MONTGOMERY, Ala. (AP) — A Korean company that makes seats for Kia and Hyundai vehicles says it plans to rapidly grow its workforce to go along with a new $50 million Montgomery plant. The Montgomery Advertiser reports executives of DAS North America want to expand their workforce from 100 Alabama employees to about 400 workers over the next four years. The company's workers have started production using a temporary facility in Hope Hull. Employees are scheduled to move into a new 300,000-square-foot factory at Montgomery Industrial Park next year.
When her beloved Aunt Mary passed away, 15-year-old Sheri Booker sought solace in an unusual summer job — at the Albert P. Wylie Funeral Home in the heart of Baltimore.
Booker's new memoir, Nine Years Under, describes the job that became a nine-year career and lifelong fascination with the business of burials.
"After Aunt Mary died, I felt like I needed closure," Booker explains. "I wanted answers. I wanted to make sure that she was in good hands, so I found a way into the funeral home, and it was only supposed to be a summer, but it ended up being nine years!"
WETUMPKA, Ala. (AP) — Court officials are asking for the man who pleaded guilty to poisoning oak trees at Auburn University to pay about $1 million in restitution. AL.com reports a motion filed Wednesday by the Lee County District Attorney's office is based on costs Auburn University absorbed by trying to save the oaks and the estimated cost of their planned replacements. Defense attorney for Harvey Updyke, Andrew Stanley, says he'll file an appropriate response at a later date after researching case law, state restitution laws and the figures provided by the district attorney's office.
The late Mickey Spillane wrote mysteries that practically created the American paperback industry — more than 225 million copies of his books have been sold since he was first published in 1947. Spillane was the best-selling mystery writer of the 20th century — not Dashiell Hammett, Raymond Chandler or other signature writers whose works were sometimes judged to have moved from detective mystery to work of literature.
We've had a lot of impressive people as our guests on this show ... Nobel Prize winners, senators, governors, and two presidents of the United States. But now, for the first time ever, we are honored to welcome a Lord of Immortality, a Keeper of Perfect Health for the World.
In 1971, when the Environmental Protection Agency was in its early days, someone at the agency got the idea to send nearly 100 freelance photographers around America to document the country. These weren't postcard shots, but pictures of street corners, freight yards, parking lots, alleyways — wherever people were working and living. It was called Documerica, and it went on for seven years.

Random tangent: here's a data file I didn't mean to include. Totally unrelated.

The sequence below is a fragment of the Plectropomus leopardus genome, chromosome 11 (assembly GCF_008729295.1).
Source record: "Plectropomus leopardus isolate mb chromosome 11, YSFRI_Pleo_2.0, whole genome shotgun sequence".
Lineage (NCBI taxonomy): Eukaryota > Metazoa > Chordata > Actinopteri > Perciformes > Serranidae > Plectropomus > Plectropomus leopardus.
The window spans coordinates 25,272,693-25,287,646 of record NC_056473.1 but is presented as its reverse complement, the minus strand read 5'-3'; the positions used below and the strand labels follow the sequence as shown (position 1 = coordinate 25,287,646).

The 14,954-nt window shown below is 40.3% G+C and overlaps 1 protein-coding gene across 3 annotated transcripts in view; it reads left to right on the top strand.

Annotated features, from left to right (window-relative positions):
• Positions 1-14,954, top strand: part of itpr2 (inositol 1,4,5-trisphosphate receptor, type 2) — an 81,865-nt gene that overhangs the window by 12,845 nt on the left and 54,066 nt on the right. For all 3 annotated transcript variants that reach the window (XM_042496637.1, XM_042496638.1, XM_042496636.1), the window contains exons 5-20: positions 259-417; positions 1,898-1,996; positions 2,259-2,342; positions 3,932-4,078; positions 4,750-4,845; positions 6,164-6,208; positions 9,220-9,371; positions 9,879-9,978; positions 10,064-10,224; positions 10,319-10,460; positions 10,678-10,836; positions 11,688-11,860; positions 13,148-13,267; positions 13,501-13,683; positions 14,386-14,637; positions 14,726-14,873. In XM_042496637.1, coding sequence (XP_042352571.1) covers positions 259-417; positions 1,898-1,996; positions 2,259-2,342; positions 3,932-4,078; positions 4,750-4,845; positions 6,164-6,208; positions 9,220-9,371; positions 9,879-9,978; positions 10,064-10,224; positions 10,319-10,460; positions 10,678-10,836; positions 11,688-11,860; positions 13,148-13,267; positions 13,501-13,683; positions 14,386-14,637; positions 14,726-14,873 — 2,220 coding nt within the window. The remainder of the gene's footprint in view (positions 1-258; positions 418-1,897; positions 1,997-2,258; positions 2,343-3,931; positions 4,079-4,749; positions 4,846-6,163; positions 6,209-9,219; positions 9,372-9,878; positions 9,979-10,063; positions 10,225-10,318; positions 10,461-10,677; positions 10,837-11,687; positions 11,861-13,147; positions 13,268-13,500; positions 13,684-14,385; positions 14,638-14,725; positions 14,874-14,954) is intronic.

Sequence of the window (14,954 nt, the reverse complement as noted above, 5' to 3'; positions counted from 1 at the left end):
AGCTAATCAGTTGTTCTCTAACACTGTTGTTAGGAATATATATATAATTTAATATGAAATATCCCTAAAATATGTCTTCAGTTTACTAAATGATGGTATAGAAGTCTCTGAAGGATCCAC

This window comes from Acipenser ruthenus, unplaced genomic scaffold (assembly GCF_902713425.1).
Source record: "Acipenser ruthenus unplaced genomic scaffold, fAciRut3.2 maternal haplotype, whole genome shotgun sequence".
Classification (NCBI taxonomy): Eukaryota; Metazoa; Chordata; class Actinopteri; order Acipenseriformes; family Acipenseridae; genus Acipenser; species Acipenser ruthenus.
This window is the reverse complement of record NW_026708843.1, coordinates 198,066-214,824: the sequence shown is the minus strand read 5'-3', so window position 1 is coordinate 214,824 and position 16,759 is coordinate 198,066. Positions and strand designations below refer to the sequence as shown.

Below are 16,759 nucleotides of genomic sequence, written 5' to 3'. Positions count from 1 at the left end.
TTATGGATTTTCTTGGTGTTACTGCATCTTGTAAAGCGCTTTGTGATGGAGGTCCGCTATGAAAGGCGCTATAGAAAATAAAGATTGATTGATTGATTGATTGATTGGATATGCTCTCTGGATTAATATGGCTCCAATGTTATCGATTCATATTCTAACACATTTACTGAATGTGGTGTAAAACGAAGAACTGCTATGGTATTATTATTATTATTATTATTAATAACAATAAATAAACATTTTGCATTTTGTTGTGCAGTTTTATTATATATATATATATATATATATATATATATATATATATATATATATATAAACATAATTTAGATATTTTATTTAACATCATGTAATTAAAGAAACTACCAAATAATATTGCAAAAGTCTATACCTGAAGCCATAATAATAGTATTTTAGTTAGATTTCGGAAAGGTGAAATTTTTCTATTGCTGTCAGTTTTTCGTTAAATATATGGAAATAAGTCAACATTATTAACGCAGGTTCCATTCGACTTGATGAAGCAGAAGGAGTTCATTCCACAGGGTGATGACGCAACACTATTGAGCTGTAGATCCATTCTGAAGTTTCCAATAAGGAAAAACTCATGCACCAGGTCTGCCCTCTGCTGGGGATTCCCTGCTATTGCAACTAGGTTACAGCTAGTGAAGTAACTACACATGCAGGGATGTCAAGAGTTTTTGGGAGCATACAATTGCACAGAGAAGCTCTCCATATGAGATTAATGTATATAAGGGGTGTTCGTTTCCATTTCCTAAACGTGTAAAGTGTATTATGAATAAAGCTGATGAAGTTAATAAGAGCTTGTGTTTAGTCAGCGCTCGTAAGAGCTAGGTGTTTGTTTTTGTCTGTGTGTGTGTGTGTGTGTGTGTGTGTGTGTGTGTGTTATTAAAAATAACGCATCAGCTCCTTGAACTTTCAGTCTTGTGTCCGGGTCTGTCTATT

Americans often think of World War II as the "good war," but historian Mary Louise Roberts says her new book might make our understanding of that conflict "more truthful and more complex." The book, What Soldiers Do: Sex and the American GI in World War II France, tells the story of relations between American men and French women in Normandy and elsewhere.
There's a part of basic cable that you might call "soft reality" — the unscripted shows where everybody is nice, almost all the stories are happy, the comedy is mostly gentle, and the main characters are meant to be very sympathetic. Soft reality loves pregnancy and childbirth, as seen on shows like A Baby Story and some of the shows about giving birth to multiples. (Jon & Kate Plus 8 started as soft reality and wound up as something else entirely.)
GULF SHORES, Ala. (AP) — From Cape Cod to the southern tip of Texas, coastal homeowners are feeling the pinch with rising insurance rates. Rates have increased sharply since 2003, forcing homeowners to take greater risk by accepting higher deductibles. The cost of homeowners insurance rose 36 percent from 2003 to 2010. An AP analysis of national insurance figures shows 14 of the 15 states where rates increased by the largest percentages border the Gulf of Mexico or the Atlantic Ocean.
This is TELL ME MORE from NPR News. I'm Michel Martin. Coming up, we'll head into the Barber Shop to get the buzz on some hot topics in the news. But first we want to hear about another place to hang out to find out about what's going on in the world. That would be the Internet. And while a lot of people might think that that's the domain of the younger set, it turns out that there is a thriving online world catering to 40 and 50-somethings.
Now why don't we take a little music break with the occasional feature we call IN YOUR EAR. That's where some of our guest tell us about the songs that inspire them or just make them dance. Today we hear from a writer who decided to dig deeper into what we know about Martin Luther King Junior and other prominent African American men.